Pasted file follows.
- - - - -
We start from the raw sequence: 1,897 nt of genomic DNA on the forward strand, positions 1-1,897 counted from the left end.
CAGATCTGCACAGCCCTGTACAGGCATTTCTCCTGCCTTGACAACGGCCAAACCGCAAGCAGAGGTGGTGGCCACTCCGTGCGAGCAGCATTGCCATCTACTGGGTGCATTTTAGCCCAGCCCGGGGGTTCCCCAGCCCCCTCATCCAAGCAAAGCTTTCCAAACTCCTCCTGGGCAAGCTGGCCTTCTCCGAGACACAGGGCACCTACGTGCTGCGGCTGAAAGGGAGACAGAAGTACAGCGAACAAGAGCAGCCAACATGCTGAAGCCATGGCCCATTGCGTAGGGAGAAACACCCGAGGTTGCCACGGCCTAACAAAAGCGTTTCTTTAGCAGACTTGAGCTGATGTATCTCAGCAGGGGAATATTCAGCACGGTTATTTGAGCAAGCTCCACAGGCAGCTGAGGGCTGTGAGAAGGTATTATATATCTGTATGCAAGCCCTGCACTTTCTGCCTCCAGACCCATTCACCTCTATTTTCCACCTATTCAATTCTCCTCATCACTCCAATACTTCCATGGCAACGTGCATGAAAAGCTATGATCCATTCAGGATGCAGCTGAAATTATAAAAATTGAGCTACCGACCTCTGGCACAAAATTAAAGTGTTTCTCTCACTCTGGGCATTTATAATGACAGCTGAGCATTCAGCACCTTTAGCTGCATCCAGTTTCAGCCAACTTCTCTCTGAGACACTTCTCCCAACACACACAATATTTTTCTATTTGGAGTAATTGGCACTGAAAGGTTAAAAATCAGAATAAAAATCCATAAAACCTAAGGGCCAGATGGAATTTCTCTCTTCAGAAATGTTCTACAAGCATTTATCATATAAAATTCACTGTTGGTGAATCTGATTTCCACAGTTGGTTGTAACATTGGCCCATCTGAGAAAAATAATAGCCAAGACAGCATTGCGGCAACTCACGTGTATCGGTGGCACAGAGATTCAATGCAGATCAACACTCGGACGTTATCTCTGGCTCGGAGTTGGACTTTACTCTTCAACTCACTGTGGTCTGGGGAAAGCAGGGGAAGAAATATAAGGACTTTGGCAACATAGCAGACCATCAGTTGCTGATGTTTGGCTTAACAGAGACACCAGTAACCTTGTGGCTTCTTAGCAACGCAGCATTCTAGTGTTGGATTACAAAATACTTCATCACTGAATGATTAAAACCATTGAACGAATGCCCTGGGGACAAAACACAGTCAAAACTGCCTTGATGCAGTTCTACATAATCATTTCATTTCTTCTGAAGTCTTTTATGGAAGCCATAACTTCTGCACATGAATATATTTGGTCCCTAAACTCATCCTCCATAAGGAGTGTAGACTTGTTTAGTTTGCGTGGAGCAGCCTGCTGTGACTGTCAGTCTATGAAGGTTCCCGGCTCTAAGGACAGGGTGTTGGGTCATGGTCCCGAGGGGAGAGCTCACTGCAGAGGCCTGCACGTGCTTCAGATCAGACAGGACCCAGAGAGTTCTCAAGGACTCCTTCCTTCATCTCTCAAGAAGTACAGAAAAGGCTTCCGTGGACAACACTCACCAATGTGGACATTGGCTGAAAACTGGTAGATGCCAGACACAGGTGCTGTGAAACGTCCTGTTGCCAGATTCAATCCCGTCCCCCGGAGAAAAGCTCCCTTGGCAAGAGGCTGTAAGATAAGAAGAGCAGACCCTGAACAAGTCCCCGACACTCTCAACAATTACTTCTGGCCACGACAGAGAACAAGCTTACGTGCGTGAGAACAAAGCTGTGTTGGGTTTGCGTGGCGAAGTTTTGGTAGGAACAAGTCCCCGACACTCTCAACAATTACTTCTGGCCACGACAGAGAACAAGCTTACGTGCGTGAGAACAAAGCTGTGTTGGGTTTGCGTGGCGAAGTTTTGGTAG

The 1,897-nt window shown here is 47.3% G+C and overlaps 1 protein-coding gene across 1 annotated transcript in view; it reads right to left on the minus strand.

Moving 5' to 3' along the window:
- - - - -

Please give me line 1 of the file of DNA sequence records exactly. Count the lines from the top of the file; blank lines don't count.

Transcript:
We start from the raw sequence: 1,897 nt of genomic DNA on the forward strand, positions 1-1,897 counted from the left end.